Sometimes you might notice that the colour of your earwax changes. Usually, this is nothing to worry about and it just means that your wax has picked up a little more or a little less dirt on its way through your ear canal.
But there are certain situations though when the colour of your earwax can help you gauge your earhealth. 

Is dark earwax a sign of infection?

Dark earwax is not usually a sign of infection. Typically, the symptoms you will notice first are ear pain, pus or blood in the ear or a change to your hearing. Pus or blood in the ear can change the colour of your earwax, though, so if you notice your earwax is darker because there is blood in it, it might be worth getting it checked out.

Dark earwax can be normal for many people. The substance begins as a pale yellow or light brown but this changes as it moves along the ear canal. Earwax is designed to pick up dirt and bacteria, preventing infections from occurring — the more it picks up, the darker it becomes.

Research has shown that we begin life with light-coloured earwax and as we age it becomes darker, even before it has picked up any dirt or debris from our ears.2

If the earwax is dark and possibly hard as well, then you may have impacted earwax.

Why do I have blood in my earwax?

If you don’t have any other symptoms, this could mean that you have had some injury to your ear. These small injuries can happen quite easily as there a lot of blood vessels in your ears. Often a small cut will clear up on its own, but if you’re unaware of any small cut or minor injury it’s always
best to have a proper ear examination carried out by a professional.

Aside from cuts and scrapes, blood in your ear canal or earwax could be the sign of something more serious, for example a ruptured eardrum, pressure trauma or infection.3

If your child has reddish earwax, this could be a sign they’ve inserted a ‘foreign object’ (a toy or anything else that shouldn’t be there) into their ear. As always, don’t try to remove anything yourself as this could push the object and any wax further down the ear canal.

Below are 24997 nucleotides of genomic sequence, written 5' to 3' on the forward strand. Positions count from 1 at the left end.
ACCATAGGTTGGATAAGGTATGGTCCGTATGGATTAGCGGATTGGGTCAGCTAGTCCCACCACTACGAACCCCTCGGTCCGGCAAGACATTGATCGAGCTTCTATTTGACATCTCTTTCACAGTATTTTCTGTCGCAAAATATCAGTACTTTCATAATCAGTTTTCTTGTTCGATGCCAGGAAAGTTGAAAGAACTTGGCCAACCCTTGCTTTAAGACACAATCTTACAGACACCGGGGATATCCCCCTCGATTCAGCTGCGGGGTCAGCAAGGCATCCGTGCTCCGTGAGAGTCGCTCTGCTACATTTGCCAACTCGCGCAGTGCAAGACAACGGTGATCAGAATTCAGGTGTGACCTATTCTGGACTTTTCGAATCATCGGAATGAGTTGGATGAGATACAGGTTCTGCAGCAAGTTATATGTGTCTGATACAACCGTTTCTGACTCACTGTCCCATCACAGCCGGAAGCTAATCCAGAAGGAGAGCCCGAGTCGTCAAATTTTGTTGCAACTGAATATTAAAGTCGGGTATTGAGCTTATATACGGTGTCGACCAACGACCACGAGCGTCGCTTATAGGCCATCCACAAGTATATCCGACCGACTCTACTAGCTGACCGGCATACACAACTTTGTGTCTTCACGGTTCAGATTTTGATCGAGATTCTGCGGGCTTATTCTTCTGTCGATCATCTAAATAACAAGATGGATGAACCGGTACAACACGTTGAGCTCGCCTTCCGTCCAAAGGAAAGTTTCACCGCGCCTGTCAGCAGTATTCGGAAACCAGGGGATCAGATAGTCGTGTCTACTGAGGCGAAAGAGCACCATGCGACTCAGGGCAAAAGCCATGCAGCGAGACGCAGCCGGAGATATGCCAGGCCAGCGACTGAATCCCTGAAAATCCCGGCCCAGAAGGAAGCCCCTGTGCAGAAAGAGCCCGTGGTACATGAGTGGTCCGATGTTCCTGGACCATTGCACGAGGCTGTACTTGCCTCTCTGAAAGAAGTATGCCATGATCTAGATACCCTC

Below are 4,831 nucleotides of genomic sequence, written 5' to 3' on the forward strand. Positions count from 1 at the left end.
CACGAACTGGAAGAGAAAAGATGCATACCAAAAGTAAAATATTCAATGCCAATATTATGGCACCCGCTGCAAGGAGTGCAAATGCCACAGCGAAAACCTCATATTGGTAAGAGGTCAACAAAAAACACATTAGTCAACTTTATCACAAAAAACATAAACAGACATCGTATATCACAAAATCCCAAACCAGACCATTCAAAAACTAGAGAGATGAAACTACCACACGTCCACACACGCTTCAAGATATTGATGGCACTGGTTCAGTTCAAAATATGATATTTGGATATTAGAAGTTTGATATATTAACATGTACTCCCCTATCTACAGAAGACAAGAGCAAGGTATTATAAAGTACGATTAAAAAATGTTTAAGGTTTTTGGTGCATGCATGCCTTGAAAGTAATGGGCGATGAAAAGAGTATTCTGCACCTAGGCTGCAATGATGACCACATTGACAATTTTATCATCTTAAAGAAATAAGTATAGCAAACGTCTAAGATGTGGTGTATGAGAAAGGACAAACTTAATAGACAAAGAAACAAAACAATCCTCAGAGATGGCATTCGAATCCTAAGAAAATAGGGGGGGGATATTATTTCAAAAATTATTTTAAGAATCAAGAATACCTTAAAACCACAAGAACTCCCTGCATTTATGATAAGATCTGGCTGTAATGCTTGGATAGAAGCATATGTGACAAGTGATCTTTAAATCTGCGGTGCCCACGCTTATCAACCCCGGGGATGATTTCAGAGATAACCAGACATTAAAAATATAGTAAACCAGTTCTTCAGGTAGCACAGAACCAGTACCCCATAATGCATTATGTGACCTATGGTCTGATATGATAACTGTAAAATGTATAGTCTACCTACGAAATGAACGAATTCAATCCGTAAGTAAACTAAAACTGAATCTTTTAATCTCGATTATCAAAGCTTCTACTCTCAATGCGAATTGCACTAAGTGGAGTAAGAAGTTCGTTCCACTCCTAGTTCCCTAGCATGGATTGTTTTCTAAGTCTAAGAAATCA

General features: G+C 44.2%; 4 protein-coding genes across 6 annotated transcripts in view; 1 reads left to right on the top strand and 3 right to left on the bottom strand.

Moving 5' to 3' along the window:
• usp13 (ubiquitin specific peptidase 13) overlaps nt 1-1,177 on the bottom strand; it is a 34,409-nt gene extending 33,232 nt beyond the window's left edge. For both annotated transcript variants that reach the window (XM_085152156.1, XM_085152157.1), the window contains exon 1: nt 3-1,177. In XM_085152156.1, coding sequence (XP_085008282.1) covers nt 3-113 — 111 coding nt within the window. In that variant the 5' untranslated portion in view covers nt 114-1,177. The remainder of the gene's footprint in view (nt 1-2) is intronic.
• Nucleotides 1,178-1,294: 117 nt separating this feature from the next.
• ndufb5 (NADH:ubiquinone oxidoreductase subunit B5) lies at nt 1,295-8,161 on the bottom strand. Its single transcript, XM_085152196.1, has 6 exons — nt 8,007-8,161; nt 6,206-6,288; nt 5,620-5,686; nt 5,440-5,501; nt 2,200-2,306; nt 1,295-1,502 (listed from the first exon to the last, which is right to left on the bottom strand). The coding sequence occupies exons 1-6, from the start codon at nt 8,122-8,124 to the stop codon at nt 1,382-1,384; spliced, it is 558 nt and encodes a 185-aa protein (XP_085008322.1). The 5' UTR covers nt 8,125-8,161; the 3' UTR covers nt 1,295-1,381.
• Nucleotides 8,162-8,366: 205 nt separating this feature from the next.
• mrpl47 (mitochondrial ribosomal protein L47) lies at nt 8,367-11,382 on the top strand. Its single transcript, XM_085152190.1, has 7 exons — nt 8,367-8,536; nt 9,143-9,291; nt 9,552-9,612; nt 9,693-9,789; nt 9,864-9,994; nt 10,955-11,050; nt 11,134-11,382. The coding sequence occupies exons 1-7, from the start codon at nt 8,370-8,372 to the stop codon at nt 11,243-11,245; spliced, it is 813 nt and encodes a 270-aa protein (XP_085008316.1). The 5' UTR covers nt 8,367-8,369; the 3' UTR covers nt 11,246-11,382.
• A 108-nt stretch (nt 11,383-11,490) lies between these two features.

Different earwax colours explained

Now we know what to look out for with dark or red earwax, here are some other common colours of earwax and what they can mean about your ear health:

Black earwax

This can be a little surprising to find, but most often it’s just old and dark earwax. If you use a hearing aid this may be the colour of wax you’re most familiar with.

Red earwax

If you have red earwax due to blood in your wax, it’s usually obvious, but if it is too dark and you are unsure, simply squeeze the wax between some tissue paper to see the underlying colour. 

Brown, yellow or light-coloured earwax

These are the spectrum of colours we expect to see with earwax.

White earwax

Very light or white earwax tends to be a sign that the skin of your ear canal is very dry and flaky. As the skin comes away it is picked up by the earwax and lightens its colour. This can be more common if you have a skin condition like psoriasis or eczema. 

You shouldn’t be too concerned with minor differences in colour as this is all normal variation from person to person. But if your earwax is watery, smells different to usual, or has an unusual consistency, then it might be a sign of infection or injury and you should see an ear specialist as soon as possible. 

If you are worried about your earwax for any reason, you can call your local store or book an appointment to get it checked by an audiologist. We also provide a quick and easyearwax removal serviceif you need it.

To find more information about earwax, have a look through our information hub


1. Meyer zum Gottesberge, A, and A M Meyer zum Gottesberge. “Das Cerumen in anthropologischer  Sicht” [Cerumen from the anthropologic viewpoint]. Laryngo- rhino- otologie vol. 74,1 (1995): 50-3. doi:10.1055/s-2007-997687

2. Shokry, Engy, and Nelson Roberto Antoniosi Filho. “Insights into cerumen and application in  diagnostics: past, present and future prospective.” Biochemia medica vol. 27,3 (2017): 030503. doi:10.11613/BM.2017.030503

3. ONeill, Owen J., et al. “Ear Barotrauma.” StatPearls, StatPearls Publishing, 25 April 2020.

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